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The author has collected material on thirty pairs of twins, of whom it was true that one of each pair, at least, had been sentenced for a criminal offense. Of these persons, he regards thirteen as single ovum twins. In ten of the cases, both twins of the monozygotic pairs had been arrested and sentenced. Three had not become criminals. Of the seventeen dizygotic pairs of twins, in two cases both twins had been arrested and sentenced; in fifteen cases, one of each pair of twins was not convicted of crime. He draws the conclusion that, with respect to crime as well as to hereditary disease, monozygotic twins tend to act in the same way; dizygotic twins tend to act "discordantly." The hereditary anlage plays a predominant rôle as a cause of crime.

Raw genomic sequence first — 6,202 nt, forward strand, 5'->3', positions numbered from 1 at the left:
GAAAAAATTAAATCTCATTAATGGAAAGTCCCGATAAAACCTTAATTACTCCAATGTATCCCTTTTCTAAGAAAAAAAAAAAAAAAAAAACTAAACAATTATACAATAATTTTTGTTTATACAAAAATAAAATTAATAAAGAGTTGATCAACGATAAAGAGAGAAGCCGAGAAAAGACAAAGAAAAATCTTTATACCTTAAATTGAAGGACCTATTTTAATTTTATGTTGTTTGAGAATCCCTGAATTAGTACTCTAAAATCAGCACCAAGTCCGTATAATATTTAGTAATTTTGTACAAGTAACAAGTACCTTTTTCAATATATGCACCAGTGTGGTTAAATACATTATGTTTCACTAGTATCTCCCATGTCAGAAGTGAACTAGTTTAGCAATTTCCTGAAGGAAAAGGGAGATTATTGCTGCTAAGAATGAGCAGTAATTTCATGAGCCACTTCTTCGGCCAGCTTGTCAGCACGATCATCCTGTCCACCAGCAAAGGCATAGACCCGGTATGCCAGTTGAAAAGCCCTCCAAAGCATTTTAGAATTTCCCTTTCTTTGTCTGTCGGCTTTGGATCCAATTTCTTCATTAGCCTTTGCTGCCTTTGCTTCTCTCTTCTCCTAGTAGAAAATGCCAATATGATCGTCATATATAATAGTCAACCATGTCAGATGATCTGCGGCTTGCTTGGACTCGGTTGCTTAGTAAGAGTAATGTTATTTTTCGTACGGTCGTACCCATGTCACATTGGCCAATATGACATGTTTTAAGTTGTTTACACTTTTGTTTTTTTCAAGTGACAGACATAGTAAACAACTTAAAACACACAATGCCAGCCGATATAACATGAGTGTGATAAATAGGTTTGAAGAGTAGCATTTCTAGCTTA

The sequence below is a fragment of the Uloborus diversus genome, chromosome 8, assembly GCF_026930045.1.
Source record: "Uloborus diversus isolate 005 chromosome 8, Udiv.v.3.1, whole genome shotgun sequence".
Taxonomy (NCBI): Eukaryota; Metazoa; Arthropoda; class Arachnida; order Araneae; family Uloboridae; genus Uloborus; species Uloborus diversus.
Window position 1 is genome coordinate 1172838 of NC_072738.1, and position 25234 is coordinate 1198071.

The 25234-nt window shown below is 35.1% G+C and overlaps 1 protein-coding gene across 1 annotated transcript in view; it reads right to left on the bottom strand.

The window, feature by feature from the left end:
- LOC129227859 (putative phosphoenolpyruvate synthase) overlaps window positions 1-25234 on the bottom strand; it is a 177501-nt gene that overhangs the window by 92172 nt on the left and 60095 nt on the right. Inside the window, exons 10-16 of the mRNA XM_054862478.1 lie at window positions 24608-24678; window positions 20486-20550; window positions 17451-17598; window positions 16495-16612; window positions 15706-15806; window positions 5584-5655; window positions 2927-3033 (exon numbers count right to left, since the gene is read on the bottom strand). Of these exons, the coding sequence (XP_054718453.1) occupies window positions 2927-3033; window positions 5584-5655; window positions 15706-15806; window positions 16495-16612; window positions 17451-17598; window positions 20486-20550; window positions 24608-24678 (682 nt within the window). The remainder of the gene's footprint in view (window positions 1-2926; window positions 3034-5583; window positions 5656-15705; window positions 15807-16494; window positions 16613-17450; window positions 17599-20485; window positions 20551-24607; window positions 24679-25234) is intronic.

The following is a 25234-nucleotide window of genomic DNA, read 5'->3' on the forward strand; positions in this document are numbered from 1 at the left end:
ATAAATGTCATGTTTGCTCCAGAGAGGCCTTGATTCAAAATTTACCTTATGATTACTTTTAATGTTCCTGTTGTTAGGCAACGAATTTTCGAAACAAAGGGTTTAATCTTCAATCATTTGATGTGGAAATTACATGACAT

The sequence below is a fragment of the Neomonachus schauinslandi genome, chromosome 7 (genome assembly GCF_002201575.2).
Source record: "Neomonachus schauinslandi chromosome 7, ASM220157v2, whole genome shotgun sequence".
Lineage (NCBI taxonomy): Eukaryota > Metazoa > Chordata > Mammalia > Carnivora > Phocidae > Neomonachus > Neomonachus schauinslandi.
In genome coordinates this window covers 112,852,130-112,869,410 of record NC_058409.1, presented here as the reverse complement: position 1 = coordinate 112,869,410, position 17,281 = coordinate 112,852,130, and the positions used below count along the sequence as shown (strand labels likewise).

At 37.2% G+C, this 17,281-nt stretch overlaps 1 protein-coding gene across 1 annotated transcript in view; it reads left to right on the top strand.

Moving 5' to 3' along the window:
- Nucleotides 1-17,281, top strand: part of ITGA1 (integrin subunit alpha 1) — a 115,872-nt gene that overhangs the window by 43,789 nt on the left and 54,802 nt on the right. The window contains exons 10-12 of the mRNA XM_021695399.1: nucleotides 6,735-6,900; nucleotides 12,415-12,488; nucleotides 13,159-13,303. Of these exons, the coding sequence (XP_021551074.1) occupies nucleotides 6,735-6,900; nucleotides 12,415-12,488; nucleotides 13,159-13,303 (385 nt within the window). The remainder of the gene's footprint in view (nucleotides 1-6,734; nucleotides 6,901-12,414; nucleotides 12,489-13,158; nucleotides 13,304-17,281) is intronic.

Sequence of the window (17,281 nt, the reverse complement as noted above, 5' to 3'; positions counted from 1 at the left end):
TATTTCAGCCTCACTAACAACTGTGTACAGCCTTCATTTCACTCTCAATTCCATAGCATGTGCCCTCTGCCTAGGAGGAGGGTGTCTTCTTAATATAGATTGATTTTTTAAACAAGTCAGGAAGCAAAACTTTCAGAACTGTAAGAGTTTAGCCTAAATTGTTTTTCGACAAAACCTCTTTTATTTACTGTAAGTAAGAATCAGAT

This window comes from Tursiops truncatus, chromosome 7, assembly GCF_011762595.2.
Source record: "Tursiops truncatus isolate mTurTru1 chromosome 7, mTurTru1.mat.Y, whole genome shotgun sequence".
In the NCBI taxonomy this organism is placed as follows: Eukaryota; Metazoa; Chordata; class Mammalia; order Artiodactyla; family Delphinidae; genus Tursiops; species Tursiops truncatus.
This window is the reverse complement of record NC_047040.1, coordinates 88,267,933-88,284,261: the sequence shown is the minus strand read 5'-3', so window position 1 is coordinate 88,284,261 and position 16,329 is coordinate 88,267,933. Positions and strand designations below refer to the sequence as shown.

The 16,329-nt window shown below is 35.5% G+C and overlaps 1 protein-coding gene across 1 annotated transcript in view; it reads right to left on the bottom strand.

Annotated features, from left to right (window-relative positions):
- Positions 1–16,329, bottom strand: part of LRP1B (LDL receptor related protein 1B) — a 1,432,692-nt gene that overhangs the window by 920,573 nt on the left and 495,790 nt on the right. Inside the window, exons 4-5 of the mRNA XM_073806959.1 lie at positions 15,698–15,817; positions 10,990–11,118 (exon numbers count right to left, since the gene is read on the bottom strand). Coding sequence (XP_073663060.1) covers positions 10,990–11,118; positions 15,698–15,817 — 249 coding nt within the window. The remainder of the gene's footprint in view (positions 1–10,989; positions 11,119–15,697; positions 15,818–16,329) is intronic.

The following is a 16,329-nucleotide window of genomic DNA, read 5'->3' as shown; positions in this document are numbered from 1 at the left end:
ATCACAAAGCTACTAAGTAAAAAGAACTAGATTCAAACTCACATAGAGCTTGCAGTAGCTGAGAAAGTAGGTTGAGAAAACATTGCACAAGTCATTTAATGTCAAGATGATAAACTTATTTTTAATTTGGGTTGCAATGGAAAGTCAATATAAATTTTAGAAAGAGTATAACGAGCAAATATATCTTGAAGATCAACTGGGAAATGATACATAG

The author presents these conclusions in an early part of the book. There follows a full presentation
Verbrechen als Schicksal: Studien an kriminellen Zwillingen. Arch NeurPsych. 1932;28(6):1459. doi:https://doi.org/10.1001/archneurpsyc.1932.02240060218020
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